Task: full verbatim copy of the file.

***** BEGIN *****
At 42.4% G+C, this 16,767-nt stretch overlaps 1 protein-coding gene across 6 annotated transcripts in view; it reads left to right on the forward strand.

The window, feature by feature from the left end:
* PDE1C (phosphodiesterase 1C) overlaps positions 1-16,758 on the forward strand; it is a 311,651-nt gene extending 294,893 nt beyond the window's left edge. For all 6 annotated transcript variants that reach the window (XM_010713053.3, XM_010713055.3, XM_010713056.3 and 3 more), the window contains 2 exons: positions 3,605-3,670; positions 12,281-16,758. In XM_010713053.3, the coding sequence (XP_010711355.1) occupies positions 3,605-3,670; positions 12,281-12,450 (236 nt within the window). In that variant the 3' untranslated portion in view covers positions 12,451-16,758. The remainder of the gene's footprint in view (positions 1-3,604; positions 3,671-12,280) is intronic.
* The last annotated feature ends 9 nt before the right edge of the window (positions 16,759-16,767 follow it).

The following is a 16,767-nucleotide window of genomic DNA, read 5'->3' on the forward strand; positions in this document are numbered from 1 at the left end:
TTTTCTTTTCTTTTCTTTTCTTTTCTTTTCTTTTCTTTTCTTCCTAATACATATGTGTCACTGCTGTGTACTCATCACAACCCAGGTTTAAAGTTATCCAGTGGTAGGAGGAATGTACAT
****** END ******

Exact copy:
At 42.4% G+C, this 16,767-nt stretch overlaps 1 protein-coding gene across 6 annotated transcripts in view; it reads left to right on the forward strand.

The window, feature by feature from the left end:
* PDE1C (phosphodiesterase 1C) overlaps positions 1-16,758 on the forward strand; it is a 311,651-nt gene extending 294,893 nt beyond the window's left edge. For all 6 annotated transcript variants that reach the window (XM_010713053.3, XM_010713055.3, XM_010713056.3 and 3 more), the window contains 2 exons: positions 3,605-3,670; positions 12,281-16,758. In XM_010713053.3, the coding sequence (XP_010711355.1) occupies positions 3,605-3,670; positions 12,281-12,450 (236 nt within the window). In that variant the 3' untranslated portion in view covers positions 12,451-16,758. The remainder of the gene's footprint in view (positions 1-3,604; positions 3,671-12,280) is intronic.
* The last annotated feature ends 9 nt before the right edge of the window (positions 16,759-16,767 follow it).

The following is a 16,767-nucleotide window of genomic DNA, read 5'->3' on the forward strand; positions in this document are numbered from 1 at the left end:
TTTTCTTTTCTTTTCTTTTCTTTTCTTTTCTTTTCTTTTCTTCCTAATACATATGTGTCACTGCTGTGTACTCATCACAACCCAGGTTTAAAGTTATCCAGTGGTAGGAGGAATGTACAT